Does your family have a family archive? Are you sure? It is possible that someone in your family inadvertently started one. They might not even have realized it, especially if they don’t happen to know what a family archive is.
What is a family archive? Sunny McClellan Morton, at Archives.com, explains it this way:
A family archive is an organized collection of heirlooms and meaningful documents. Every family should have a collection like this – not just rich or famous families. The objects don’t have to be valuable to anyone but your family. They don’t have to be well-rounded collections; it might be just a hodge-podge of things handed down. The purpose of a family archive is to gather, document, and preserve those objects for current and future generations to enjoy.
What should you put into your family archive? It can include anything that has a special significance to your family. Start by gathering up some family heirlooms. They don’t have to be expensive things. Start with the things that have been handed down from one generation to the next. Add in the items that instantly evoke a memory of a relative. Informational items are also a good choice.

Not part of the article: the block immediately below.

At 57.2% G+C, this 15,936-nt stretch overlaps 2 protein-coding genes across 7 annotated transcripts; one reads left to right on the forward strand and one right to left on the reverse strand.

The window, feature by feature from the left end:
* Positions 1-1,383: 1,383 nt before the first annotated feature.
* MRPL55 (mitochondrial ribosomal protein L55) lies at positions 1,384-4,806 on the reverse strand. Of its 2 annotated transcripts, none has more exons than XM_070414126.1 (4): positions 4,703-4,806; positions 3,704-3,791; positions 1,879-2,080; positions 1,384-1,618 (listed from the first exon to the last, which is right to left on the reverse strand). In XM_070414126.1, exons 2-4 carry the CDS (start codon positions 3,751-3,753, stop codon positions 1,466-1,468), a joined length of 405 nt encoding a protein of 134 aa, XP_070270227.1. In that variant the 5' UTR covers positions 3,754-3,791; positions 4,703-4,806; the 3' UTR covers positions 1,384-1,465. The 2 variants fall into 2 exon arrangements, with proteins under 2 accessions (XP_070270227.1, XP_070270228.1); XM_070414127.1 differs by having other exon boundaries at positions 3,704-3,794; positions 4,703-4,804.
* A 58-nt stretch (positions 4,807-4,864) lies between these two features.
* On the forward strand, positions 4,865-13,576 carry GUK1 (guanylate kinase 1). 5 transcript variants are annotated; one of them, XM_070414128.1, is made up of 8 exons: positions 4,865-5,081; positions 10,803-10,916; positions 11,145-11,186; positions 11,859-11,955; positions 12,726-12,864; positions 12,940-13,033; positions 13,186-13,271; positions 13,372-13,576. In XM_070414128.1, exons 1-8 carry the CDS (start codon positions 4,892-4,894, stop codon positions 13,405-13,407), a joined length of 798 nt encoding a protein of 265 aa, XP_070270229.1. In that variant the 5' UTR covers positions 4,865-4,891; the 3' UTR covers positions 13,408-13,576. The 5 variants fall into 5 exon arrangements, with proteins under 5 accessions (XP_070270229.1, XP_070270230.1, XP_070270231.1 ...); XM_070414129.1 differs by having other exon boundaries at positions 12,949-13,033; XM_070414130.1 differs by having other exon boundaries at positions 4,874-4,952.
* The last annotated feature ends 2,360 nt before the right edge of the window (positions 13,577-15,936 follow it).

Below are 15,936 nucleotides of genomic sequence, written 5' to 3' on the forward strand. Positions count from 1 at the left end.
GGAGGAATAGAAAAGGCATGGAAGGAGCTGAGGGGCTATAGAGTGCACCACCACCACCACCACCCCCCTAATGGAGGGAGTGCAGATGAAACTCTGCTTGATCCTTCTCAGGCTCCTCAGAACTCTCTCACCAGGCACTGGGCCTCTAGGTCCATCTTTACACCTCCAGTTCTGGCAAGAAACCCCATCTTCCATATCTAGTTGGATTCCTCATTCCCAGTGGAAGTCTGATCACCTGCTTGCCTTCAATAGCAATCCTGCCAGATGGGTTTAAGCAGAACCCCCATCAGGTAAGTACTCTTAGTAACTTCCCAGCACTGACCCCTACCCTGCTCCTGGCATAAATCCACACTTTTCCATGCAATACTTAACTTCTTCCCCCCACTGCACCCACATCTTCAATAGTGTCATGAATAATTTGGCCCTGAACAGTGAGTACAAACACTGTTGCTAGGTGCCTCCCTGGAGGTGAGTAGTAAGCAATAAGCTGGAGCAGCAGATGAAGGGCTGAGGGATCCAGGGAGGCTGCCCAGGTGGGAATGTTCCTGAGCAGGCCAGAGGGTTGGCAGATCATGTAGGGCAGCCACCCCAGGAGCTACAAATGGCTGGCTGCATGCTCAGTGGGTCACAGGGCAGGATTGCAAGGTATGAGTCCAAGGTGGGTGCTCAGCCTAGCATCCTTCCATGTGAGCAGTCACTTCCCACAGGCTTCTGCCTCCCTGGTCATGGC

Here are a few ideas to get you started:
* Baby blankets (ones that a baby came home from the hospital wrapped in, or blankets that a relative used as a comfort item when he or she was a baby)
* Christening gowns (and other religious items that a relative wore or used)
* High school diplomas (college diplomas are great to add, too)
* Yearbooks from junior high, high school, or college
* Newspaper clippings (ones that show photos of relatives, that describe an event a relative participated in, that mention an award a relative earned, or that are an obituary of a relative)
* Boy Scout or Girl Scout uniforms, sashes, badges, and other awards
* Military items (uniforms, folded flags, photos of relatives taken when they were in the military)
* Wedding gowns (and photos of weddings, clippings of wedding announcements from newspapers)
* Vital records (birth certificates, wedding licenses, death certificates)
Do your best to preserve these kinds of items. You may need to take them to a place that can help restore or protect them. The family archive should be kept safe. Put the collection together and display it in a way that it can be enjoyed (and also preserved).
Don’t forget to document what those items are, and why they are important to your family. Make a note that says who the relative was that owned or used the item. Tell the story that goes with it. Include a list of the previous owners of that particular item before it came to you.
Image by nessguide on Flickr.
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